Forbes India 15th Anniversary Special

Zomato's period leave takes on taboo, restarts important conversation

The food aggregator is not the first to offer paid leave for women on their periods—the state of Bihar has had similar privileges for government employees since 1992. But it restarts the conversation on stigma, discrimination and superstition

By Geneva Abdul
Published: Aug 12, 2020

Zomato's period leave takes on taboo, restarts important conversationEmployees work at Zomato’s headquarters in Gurugram, India, Aug. 27, 2019. Zomato, a global food-delivery company based in India, announced a new paid period leave policy for employees on Saturday, Aug. 8, 2020, allowing up to 10 days of period leave a year.
Image: Sahiba Chawdhary/The New York Times

How many days a month have you missed work or requested a day off for stomach pains and cramps because of menstruation?

This is the question one of India’s largest food-delivery firms, Zomato, put to its 4,000 employees, 35% of whom are women, in announcing a new paid period leave policy for employees Saturday. The policy, not common among large global companies, allows up to 10 days of period leave a year and applies to transgender employees.

The policy is considered a bold move in tackling an age-old taboo in India, where 71% of young women remain unaware of menstruation until their first cycle, according to UNICEF.

The company’s founder and chief executive officer, Deepinder Goyal, said in a statement to his employees: “There shouldn’t be any shame or stigma attached to applying for a period leave. You should feel free to tell people on internal groups, or emails that you are on your period leave for the day.”

He added, “This is a part of life.”

Zomato’s period leave drew headlines around the world and kudos from social media users and women’s rights advocates.

“It’s a really progressive move; it’s long overdue,” said independent journalist and columnist Rituparna Chatterjee, who is also the communications director at Ungender Legal Advisory, an Indian organization whose goal is to help companies achieve gender inclusion. “It gives the option — what we didn’t have was the option to rest if when in pain,” she said. “Now at least employees working for Zomato have that.”

For decades, menstruation has been a barrier to women’s equality. The monthly menstruation cycle can cause a variety of painful symptoms that continue with each cycle until menopause, typically occurring between the ages of 45 and 55.

Menstrual cycle symptoms can include pelvic and lower back pain, headaches, fatigue and mood swings caused by a fluctuation in hormonal levels. Period-related pain, also referred to as dysmenorrhea, is common worldwide. It often affects school and workplace performance, and can grow worse with age. Painful periods interfere with 20% of women’s daily activities, according to a 2012 study.

In some parts of the world, women face discrimination, are forced to suffer menstrual pain in silence in the workplace or lose pay by staying home. In Nepal, girls are banished to “period huts” during their cycle because they are considered polluted, even toxic. The practice has had deadly consequences: In 2017, a teenager in western Nepal was bitten and killed by a poisonous snake.

In India, viewing menstruation as taboo causes real harm, author Rose George notes in “The Taboo of Menstruation.” Women face discrimination and superstition, sanitary supplies remain unavailable or unaffordable, and access to safe and clean toilet facilities serve as barriers in managing menstrual hygiene.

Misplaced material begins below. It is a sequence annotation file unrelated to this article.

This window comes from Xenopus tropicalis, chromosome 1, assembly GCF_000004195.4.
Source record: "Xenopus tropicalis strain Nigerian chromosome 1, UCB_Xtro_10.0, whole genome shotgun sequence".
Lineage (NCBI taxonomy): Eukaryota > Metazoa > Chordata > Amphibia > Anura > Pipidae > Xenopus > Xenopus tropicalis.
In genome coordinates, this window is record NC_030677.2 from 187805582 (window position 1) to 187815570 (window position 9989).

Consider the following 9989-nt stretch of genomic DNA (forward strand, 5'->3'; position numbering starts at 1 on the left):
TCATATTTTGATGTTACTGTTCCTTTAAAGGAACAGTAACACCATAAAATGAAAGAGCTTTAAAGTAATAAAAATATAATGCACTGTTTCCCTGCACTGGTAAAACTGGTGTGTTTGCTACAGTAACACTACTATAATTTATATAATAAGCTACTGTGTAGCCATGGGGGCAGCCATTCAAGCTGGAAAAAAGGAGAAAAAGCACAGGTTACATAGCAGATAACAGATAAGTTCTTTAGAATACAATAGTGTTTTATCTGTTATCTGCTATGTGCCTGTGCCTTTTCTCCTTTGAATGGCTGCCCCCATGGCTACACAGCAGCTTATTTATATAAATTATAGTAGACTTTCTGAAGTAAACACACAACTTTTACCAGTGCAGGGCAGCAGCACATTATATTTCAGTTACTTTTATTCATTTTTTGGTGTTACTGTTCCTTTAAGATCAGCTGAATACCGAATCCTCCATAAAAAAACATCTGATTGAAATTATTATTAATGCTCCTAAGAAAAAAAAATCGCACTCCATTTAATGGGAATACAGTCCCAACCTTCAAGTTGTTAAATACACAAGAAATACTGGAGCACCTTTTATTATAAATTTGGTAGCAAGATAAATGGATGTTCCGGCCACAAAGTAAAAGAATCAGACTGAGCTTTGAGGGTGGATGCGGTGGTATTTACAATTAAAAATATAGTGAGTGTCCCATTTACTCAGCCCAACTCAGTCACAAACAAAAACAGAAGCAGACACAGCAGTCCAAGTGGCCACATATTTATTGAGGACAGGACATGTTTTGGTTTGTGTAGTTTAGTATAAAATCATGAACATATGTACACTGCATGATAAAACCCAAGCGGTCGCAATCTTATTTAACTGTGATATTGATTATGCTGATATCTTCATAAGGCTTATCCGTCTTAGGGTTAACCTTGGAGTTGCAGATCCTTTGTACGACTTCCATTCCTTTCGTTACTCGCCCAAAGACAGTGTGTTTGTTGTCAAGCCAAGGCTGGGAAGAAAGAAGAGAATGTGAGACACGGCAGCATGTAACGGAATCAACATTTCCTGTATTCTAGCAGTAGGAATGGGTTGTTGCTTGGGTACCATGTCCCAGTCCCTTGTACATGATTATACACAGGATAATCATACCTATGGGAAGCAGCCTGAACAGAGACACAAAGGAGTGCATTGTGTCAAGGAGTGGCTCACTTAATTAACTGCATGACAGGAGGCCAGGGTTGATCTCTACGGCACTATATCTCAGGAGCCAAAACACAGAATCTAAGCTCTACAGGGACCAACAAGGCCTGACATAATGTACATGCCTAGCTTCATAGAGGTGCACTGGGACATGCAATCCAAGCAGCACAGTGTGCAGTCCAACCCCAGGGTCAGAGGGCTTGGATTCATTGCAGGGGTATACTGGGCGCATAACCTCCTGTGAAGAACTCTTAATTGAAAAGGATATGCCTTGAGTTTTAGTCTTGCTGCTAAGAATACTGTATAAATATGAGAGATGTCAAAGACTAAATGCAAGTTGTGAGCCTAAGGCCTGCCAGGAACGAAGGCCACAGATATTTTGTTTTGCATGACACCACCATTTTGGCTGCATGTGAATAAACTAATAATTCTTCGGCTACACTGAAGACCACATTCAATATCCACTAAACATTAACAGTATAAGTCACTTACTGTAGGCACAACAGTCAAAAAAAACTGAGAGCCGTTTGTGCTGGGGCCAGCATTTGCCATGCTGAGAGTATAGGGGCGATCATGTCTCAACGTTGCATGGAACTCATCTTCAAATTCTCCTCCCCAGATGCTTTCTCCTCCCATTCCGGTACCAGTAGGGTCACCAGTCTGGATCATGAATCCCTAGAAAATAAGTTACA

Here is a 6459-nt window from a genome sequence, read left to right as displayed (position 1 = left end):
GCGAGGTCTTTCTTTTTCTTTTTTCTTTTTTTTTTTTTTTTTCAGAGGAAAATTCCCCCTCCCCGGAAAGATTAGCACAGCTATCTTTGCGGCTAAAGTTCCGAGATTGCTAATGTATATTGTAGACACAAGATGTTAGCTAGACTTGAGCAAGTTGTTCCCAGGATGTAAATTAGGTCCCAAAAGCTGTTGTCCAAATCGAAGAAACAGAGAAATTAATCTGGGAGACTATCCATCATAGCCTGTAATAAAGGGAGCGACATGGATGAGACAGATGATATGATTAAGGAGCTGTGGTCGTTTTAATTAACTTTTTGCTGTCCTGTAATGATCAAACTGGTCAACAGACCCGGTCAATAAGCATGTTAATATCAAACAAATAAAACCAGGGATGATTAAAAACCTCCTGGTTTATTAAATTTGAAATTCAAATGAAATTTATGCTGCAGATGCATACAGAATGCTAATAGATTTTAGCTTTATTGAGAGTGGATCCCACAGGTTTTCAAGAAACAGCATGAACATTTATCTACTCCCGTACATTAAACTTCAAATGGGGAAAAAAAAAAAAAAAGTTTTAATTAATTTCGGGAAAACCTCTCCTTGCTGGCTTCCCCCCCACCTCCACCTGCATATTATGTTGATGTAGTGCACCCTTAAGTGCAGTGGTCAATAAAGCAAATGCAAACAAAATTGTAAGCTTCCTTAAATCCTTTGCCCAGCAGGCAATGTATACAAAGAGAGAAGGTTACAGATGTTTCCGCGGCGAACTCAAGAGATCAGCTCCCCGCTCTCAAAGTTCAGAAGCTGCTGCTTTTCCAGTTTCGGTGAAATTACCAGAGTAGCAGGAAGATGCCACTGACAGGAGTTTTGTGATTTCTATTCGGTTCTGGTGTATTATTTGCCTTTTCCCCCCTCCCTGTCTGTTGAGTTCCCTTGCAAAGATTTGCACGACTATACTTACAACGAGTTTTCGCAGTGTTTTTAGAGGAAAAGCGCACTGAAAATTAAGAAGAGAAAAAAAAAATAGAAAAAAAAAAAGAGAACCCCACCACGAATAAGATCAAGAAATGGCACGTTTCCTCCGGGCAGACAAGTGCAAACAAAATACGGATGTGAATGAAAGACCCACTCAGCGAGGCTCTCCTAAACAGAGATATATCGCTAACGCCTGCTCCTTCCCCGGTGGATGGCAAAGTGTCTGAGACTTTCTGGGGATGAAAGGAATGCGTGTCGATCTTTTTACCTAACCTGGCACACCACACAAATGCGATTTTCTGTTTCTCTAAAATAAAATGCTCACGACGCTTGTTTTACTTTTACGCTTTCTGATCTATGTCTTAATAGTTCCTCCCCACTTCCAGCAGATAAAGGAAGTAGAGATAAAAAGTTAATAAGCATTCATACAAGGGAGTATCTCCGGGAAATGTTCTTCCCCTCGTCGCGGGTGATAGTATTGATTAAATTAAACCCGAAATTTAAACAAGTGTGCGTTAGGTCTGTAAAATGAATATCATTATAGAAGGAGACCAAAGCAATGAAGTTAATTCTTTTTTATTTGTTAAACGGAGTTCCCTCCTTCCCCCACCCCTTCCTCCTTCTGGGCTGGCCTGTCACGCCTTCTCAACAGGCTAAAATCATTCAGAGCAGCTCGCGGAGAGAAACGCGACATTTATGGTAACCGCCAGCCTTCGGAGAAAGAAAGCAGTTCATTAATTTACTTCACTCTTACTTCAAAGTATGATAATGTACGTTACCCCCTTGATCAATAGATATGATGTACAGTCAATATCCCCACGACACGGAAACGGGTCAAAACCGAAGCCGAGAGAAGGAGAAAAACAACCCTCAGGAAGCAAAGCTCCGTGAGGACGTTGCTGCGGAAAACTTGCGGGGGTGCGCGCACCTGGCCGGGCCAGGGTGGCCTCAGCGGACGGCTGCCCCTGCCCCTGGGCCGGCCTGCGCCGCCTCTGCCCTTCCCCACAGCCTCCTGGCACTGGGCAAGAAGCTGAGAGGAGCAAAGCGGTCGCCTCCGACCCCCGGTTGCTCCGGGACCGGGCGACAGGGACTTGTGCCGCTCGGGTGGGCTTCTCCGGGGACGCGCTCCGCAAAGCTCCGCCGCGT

Countries have made strides in addressing the issues surrounding periods, such as tackling the “tampon tax.” The Scottish Parliament this year passed a bill to make pads and tampons free across the board. But Zomato’s policy is the latest move to try to dismantle wider outdated workplace policies. In Japan, for example, Yumi Ishikawa, a model, actress and temporary worker, gathered 18,000 signatures for a petition to end employer dress codes that force women to wear heels.

Zomato isn’t the first Indian company to introduce period leave. The state of Bihar has had two extra days of casual leave for government employees to take time off for periods since 1992. In 2017, the digital media company Culture Machine, which has offices in five cities in India, put in place a menstrual leave policy independent of vacation and sick days. There are also forms of menstrual leave policies in Indonesia, Japan, South Korea, Taiwan and Zambia.

But while advocates say the policies should be widely expanded, others contend that the additional days off could hinder women’s progress in the workplace and be used to justify lower salaries and a hiring bias against women.

But Zomato — a food aggregator that in 12 years has grown to become one of the largest food firms in the world, acquiring Uber’s food-delivery business in India this year and maintaining a presence in 24 countries and over 10,000 cities — is forging ahead.

Company employees can apply for period leave through a human resources portal, its statement said, and a sexual harassment team will be in place to respond to any employees facing harassment for taking the time off.

Zomato’s chief executive officer, Goyal, said in his statement, “It is our job to make sure that we make room for our biological needs while not lowering the bar for the quality of our work and the impact that we create.”

The company’s categorization of paid period leave is important, Chatterjee said. It distinguishes it from a few additional days of casual leave and can drive the national conversation.

“There are an enormous number of menstruators who work in the unorganized labor sector as domestic workers, and no houses give them a day off when they have their periods,” Chatterjee said. “This conversation should happen so this gets normalized.”

©2019 New York Times News Service